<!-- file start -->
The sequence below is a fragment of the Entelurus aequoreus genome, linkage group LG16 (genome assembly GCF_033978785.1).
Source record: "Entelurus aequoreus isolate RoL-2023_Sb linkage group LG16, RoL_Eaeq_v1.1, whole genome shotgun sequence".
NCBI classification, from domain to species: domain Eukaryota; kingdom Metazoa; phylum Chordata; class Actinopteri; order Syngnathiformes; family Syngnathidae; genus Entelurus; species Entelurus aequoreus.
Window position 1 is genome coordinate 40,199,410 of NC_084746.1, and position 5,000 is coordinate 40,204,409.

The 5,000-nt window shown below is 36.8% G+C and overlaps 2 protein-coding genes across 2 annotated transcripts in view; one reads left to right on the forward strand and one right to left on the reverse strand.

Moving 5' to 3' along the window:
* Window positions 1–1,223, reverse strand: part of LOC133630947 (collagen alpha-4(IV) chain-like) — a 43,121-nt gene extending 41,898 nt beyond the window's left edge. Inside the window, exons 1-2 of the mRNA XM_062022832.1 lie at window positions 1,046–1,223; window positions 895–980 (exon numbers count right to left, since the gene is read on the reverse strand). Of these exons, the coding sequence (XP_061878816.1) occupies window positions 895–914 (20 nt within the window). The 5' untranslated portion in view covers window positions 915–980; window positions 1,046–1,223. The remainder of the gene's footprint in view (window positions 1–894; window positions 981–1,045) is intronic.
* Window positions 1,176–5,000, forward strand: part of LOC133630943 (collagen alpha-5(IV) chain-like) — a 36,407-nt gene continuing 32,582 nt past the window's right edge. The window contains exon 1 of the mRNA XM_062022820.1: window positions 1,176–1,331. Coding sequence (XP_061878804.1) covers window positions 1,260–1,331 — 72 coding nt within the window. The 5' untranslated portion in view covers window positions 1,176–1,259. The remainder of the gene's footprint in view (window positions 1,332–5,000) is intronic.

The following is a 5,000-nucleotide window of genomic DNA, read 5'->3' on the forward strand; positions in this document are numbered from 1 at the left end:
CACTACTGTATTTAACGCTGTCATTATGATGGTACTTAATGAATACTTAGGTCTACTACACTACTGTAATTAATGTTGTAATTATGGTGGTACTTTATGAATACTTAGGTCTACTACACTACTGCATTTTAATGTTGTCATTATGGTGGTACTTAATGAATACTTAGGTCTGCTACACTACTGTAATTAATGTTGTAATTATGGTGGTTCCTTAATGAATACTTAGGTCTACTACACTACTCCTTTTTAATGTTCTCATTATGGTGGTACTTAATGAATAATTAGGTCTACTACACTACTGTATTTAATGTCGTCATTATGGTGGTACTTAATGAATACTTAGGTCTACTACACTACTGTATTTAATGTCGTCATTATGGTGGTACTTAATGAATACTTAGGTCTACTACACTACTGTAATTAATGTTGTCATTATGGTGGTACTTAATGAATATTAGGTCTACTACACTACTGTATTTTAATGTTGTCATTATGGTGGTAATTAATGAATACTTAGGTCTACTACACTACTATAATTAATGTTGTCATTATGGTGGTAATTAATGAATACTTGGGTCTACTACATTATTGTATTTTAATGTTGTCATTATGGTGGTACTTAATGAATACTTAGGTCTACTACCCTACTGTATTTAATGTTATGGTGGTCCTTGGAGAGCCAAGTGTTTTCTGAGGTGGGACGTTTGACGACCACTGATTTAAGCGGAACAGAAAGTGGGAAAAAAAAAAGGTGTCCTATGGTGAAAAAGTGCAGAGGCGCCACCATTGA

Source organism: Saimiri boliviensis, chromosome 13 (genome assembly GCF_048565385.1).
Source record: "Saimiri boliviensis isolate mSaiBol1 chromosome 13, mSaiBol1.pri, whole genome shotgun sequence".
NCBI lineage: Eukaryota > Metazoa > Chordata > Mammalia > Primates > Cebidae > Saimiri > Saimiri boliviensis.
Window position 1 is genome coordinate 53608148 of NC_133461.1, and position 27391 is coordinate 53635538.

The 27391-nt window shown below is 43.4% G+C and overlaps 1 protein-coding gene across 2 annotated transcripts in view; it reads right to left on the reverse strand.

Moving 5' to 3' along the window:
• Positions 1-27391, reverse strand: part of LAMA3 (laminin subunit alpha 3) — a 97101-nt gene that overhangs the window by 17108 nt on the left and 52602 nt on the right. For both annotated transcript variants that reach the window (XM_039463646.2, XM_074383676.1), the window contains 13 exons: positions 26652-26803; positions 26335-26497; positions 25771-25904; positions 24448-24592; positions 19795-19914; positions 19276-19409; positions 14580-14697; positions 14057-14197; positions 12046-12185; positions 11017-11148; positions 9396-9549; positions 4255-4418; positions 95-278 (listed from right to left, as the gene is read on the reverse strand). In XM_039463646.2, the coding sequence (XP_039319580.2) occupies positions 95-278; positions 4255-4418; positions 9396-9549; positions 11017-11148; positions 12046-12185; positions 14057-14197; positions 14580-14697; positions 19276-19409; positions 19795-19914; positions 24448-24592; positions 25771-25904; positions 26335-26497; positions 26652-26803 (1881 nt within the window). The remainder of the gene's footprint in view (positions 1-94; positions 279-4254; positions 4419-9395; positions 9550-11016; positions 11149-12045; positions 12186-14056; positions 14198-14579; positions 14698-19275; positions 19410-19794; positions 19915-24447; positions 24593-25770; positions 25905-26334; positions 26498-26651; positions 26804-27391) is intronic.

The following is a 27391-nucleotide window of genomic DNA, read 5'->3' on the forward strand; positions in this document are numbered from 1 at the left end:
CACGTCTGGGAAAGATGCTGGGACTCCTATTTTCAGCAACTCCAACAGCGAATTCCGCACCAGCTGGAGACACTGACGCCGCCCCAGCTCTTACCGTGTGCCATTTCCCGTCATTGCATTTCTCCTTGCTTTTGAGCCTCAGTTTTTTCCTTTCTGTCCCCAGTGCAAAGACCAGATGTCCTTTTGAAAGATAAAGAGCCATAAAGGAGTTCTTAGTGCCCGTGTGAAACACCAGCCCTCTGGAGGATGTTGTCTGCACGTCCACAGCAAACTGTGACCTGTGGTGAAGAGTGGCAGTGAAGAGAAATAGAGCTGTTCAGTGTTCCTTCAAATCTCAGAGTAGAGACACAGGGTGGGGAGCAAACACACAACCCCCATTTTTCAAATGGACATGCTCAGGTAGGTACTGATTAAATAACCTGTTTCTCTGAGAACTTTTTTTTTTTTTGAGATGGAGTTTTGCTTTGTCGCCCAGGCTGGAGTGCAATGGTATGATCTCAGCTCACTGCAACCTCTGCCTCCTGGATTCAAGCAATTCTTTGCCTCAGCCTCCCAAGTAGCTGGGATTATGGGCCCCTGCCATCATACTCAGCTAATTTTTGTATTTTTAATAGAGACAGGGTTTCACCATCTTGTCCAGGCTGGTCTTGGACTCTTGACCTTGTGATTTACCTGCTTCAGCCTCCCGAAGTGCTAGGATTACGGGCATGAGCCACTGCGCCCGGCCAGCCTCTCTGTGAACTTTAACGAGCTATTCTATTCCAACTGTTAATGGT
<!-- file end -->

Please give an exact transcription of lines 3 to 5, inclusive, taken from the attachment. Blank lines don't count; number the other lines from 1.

NCBI classification, from domain to species: domain Eukaryota; kingdom Metazoa; phylum Chordata; class Actinopteri; order Syngnathiformes; family Syngnathidae; genus Entelurus; species Entelurus aequoreus.
Window position 1 is genome coordinate 40,199,410 of NC_084746.1, and position 5,000 is coordinate 40,204,409.

The 5,000-nt window shown below is 36.8% G+C and overlaps 2 protein-coding genes across 2 annotated transcripts in view; one reads left to right on the forward strand and one right to left on the reverse strand.